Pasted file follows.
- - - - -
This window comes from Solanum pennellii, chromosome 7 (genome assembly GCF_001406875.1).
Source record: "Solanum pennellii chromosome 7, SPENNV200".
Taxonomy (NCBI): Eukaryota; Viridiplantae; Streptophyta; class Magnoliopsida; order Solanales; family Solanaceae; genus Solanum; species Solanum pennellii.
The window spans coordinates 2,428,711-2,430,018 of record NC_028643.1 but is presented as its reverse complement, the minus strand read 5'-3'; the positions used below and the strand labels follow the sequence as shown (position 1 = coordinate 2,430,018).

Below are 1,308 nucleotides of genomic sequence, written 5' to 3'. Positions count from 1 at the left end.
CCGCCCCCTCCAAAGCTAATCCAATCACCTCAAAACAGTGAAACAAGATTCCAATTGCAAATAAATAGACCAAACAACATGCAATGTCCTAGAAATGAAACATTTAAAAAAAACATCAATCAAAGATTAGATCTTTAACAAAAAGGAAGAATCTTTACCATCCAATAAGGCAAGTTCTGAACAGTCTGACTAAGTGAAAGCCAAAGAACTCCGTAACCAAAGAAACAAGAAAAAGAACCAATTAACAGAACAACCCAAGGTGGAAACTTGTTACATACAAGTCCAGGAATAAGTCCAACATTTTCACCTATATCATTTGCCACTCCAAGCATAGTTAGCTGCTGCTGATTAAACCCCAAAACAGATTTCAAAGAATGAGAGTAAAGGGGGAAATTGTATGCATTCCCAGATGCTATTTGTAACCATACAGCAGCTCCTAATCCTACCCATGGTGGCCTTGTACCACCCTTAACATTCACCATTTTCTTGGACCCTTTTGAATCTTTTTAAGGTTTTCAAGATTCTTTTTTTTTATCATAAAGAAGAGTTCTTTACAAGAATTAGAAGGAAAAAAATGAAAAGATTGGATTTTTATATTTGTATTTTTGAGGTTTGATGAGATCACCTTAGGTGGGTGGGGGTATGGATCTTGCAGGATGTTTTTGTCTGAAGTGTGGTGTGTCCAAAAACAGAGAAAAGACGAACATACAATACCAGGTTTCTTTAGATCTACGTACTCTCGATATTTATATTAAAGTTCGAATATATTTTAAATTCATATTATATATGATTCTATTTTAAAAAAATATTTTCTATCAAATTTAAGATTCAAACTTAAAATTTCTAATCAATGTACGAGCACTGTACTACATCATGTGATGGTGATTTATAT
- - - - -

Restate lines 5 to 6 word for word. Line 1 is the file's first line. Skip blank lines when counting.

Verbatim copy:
Below are 1,308 nucleotides of genomic sequence, written 5' to 3'. Positions count from 1 at the left end.
CCGCCCCCTCCAAAGCTAATCCAATCACCTCAAAACAGTGAAACAAGATTCCAATTGCAAATAAATAGACCAAACAACATGCAATGTCCTAGAAATGAAACATTTAAAAAAAACATCAATCAAAGATTAGATCTTTAACAAAAAGGAAGAATCTTTACCATCCAATAAGGCAAGTTCTGAACAGTCTGACTAAGTGAAAGCCAAAGAACTCCGTAACCAAAGAAACAAGAAAAAGAACCAATTAACAGAACAACCCAAGGTGGAAACTTGTTACATACAAGTCCAGGAATAAGTCCAACATTTTCACCTATATCATTTGCCACTCCAAGCATAGTTAGCTGCTGCTGATTAAACCCCAAAACAGATTTCAAAGAATGAGAGTAAAGGGGGAAATTGTATGCATTCCCAGATGCTATTTGTAACCATACAGCAGCTCCTAATCCTACCCATGGTGGCCTTGTACCACCCTTAACATTCACCATTTTCTTGGACCCTTTTGAATCTTTTTAAGGTTTTCAAGATTCTTTTTTTTTATCATAAAGAAGAGTTCTTTACAAGAATTAGAAGGAAAAAAATGAAAAGATTGGATTTTTATATTTGTATTTTTGAGGTTTGATGAGATCACCTTAGGTGGGTGGGGGTATGGATCTTGCAGGATGTTTTTGTCTGAAGTGTGGTGTGTCCAAAAACAGAGAAAAGACGAACATACAATACCAGGTTTCTTTAGATCTACGTACTCTCGATATTTATATTAAAGTTCGAATATATTTTAAATTCATATTATATATGATTCTATTTTAAAAAAATATTTTCTATCAAATTTAAGATTCAAACTTAAAATTTCTAATCAATGTACGAGCACTGTACTACATCATGTGATGGTGATTTATAT